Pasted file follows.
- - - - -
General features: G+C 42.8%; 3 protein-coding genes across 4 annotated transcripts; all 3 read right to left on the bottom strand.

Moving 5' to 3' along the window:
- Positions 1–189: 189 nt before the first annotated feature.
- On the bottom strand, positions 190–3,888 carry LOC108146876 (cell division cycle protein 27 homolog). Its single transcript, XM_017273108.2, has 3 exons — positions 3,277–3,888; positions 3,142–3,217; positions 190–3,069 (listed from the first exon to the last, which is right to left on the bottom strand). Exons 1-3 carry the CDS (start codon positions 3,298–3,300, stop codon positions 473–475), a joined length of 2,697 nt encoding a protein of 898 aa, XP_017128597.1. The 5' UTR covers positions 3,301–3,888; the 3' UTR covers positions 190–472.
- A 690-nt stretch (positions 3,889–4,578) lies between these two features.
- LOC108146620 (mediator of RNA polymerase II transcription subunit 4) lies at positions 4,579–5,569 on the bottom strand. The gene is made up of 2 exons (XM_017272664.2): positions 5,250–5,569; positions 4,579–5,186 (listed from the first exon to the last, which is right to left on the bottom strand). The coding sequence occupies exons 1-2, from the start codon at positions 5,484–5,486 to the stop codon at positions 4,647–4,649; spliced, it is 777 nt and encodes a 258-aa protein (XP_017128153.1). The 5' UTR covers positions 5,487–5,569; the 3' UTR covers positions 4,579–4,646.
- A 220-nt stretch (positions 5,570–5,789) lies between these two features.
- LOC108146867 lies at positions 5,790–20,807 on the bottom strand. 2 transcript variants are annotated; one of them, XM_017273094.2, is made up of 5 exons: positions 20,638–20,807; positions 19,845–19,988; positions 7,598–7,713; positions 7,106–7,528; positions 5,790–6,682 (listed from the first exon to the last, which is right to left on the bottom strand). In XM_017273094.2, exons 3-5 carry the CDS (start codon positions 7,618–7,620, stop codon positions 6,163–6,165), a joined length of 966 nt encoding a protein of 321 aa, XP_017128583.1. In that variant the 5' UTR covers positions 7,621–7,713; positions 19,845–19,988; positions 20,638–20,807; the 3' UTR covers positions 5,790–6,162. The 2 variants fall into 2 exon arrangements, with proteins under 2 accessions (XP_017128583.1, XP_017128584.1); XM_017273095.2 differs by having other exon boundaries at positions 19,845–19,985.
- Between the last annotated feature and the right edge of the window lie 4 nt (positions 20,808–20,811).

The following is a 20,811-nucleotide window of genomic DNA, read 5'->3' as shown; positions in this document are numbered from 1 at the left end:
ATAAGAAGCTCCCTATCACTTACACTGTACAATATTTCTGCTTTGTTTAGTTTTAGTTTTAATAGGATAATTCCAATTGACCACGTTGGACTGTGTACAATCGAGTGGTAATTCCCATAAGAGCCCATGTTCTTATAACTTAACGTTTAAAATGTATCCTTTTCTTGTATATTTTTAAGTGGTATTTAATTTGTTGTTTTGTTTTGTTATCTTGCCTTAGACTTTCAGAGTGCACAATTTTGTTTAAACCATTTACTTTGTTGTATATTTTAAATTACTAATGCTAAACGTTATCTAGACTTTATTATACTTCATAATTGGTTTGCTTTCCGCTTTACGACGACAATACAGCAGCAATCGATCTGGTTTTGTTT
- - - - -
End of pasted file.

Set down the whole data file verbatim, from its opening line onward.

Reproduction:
General features: G+C 42.8%; 3 protein-coding genes across 4 annotated transcripts; all 3 read right to left on the bottom strand.

Moving 5' to 3' along the window:
- Positions 1–189: 189 nt before the first annotated feature.
- On the bottom strand, positions 190–3,888 carry LOC108146876 (cell division cycle protein 27 homolog). Its single transcript, XM_017273108.2, has 3 exons — positions 3,277–3,888; positions 3,142–3,217; positions 190–3,069 (listed from the first exon to the last, which is right to left on the bottom strand). Exons 1-3 carry the CDS (start codon positions 3,298–3,300, stop codon positions 473–475), a joined length of 2,697 nt encoding a protein of 898 aa, XP_017128597.1. The 5' UTR covers positions 3,301–3,888; the 3' UTR covers positions 190–472.
- A 690-nt stretch (positions 3,889–4,578) lies between these two features.
- LOC108146620 (mediator of RNA polymerase II transcription subunit 4) lies at positions 4,579–5,569 on the bottom strand. The gene is made up of 2 exons (XM_017272664.2): positions 5,250–5,569; positions 4,579–5,186 (listed from the first exon to the last, which is right to left on the bottom strand). The coding sequence occupies exons 1-2, from the start codon at positions 5,484–5,486 to the stop codon at positions 4,647–4,649; spliced, it is 777 nt and encodes a 258-aa protein (XP_017128153.1). The 5' UTR covers positions 5,487–5,569; the 3' UTR covers positions 4,579–4,646.
- A 220-nt stretch (positions 5,570–5,789) lies between these two features.
- LOC108146867 lies at positions 5,790–20,807 on the bottom strand. 2 transcript variants are annotated; one of them, XM_017273094.2, is made up of 5 exons: positions 20,638–20,807; positions 19,845–19,988; positions 7,598–7,713; positions 7,106–7,528; positions 5,790–6,682 (listed from the first exon to the last, which is right to left on the bottom strand). In XM_017273094.2, exons 3-5 carry the CDS (start codon positions 7,618–7,620, stop codon positions 6,163–6,165), a joined length of 966 nt encoding a protein of 321 aa, XP_017128583.1. In that variant the 5' UTR covers positions 7,621–7,713; positions 19,845–19,988; positions 20,638–20,807; the 3' UTR covers positions 5,790–6,162. The 2 variants fall into 2 exon arrangements, with proteins under 2 accessions (XP_017128583.1, XP_017128584.1); XM_017273095.2 differs by having other exon boundaries at positions 19,845–19,985.
- Between the last annotated feature and the right edge of the window lie 4 nt (positions 20,808–20,811).

The following is a 20,811-nucleotide window of genomic DNA, read 5'->3' as shown; positions in this document are numbered from 1 at the left end:
ATAAGAAGCTCCCTATCACTTACACTGTACAATATTTCTGCTTTGTTTAGTTTTAGTTTTAATAGGATAATTCCAATTGACCACGTTGGACTGTGTACAATCGAGTGGTAATTCCCATAAGAGCCCATGTTCTTATAACTTAACGTTTAAAATGTATCCTTTTCTTGTATATTTTTAAGTGGTATTTAATTTGTTGTTTTGTTTTGTTATCTTGCCTTAGACTTTCAGAGTGCACAATTTTGTTTAAACCATTTACTTTGTTGTATATTTTAAATTACTAATGCTAAACGTTATCTAGACTTTATTATACTTCATAATTGGTTTGCTTTCCGCTTTACGACGACAATACAGCAGCAATCGATCTGGTTTTGTTT